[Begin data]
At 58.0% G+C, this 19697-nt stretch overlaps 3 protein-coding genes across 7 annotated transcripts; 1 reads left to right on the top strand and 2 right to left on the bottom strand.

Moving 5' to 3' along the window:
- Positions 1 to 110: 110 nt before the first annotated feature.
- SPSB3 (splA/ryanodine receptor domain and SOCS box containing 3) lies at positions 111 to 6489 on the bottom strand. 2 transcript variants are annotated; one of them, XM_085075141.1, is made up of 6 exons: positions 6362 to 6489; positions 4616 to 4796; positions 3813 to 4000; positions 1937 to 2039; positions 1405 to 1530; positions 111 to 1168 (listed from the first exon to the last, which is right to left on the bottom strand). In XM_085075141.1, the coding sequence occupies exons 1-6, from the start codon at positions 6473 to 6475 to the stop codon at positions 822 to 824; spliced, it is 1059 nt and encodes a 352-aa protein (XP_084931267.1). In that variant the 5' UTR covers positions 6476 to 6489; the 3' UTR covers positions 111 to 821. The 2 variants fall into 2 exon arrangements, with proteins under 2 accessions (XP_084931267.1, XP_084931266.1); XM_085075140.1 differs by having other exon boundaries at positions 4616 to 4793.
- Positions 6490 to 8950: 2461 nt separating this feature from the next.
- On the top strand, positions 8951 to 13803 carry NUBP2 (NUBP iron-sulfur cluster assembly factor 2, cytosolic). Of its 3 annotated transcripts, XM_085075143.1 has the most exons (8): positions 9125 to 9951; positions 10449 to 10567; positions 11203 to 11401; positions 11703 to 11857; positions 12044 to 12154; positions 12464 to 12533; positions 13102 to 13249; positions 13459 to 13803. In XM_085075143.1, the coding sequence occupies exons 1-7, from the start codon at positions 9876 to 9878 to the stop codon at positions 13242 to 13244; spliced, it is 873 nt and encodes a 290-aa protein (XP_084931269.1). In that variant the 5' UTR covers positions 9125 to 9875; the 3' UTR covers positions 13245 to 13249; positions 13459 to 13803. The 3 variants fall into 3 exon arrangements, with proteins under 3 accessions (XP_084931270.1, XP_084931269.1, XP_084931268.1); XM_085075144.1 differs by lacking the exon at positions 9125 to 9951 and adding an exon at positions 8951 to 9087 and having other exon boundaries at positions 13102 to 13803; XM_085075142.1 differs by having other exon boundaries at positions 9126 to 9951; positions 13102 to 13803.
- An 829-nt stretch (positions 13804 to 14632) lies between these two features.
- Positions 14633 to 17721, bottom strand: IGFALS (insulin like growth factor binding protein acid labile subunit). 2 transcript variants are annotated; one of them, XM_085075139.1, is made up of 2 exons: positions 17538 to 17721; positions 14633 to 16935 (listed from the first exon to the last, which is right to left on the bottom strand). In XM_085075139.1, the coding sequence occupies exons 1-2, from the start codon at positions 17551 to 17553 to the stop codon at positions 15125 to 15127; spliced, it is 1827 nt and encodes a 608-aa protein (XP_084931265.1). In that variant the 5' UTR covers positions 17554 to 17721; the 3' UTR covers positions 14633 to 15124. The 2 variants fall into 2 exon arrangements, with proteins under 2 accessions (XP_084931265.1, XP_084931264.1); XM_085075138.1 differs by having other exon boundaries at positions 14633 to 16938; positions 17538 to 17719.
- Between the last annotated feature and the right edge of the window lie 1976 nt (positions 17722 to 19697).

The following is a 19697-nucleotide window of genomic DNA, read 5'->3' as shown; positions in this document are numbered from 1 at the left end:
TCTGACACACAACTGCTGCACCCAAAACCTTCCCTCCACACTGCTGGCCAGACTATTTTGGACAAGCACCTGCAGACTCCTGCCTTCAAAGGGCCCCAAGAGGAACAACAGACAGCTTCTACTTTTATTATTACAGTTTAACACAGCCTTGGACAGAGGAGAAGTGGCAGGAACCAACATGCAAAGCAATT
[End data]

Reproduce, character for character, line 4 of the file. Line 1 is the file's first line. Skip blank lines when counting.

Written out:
- SPSB3 (splA/ryanodine receptor domain and SOCS box containing 3) lies at positions 111 to 6489 on the bottom strand. 2 transcript variants are annotated; one of them, XM_085075141.1, is made up of 6 exons: positions 6362 to 6489; positions 4616 to 4796; positions 3813 to 4000; positions 1937 to 2039; positions 1405 to 1530; positions 111 to 1168 (listed from the first exon to the last, which is right to left on the bottom strand). In XM_085075141.1, the coding sequence occupies exons 1-6, from the start codon at positions 6473 to 6475 to the stop codon at positions 822 to 824; spliced, it is 1059 nt and encodes a 352-aa protein (XP_084931267.1). In that variant the 5' UTR covers positions 6476 to 6489; the 3' UTR covers positions 111 to 821. The 2 variants fall into 2 exon arrangements, with proteins under 2 accessions (XP_084931267.1, XP_084931266.1); XM_085075140.1 differs by having other exon boundaries at positions 4616 to 4793.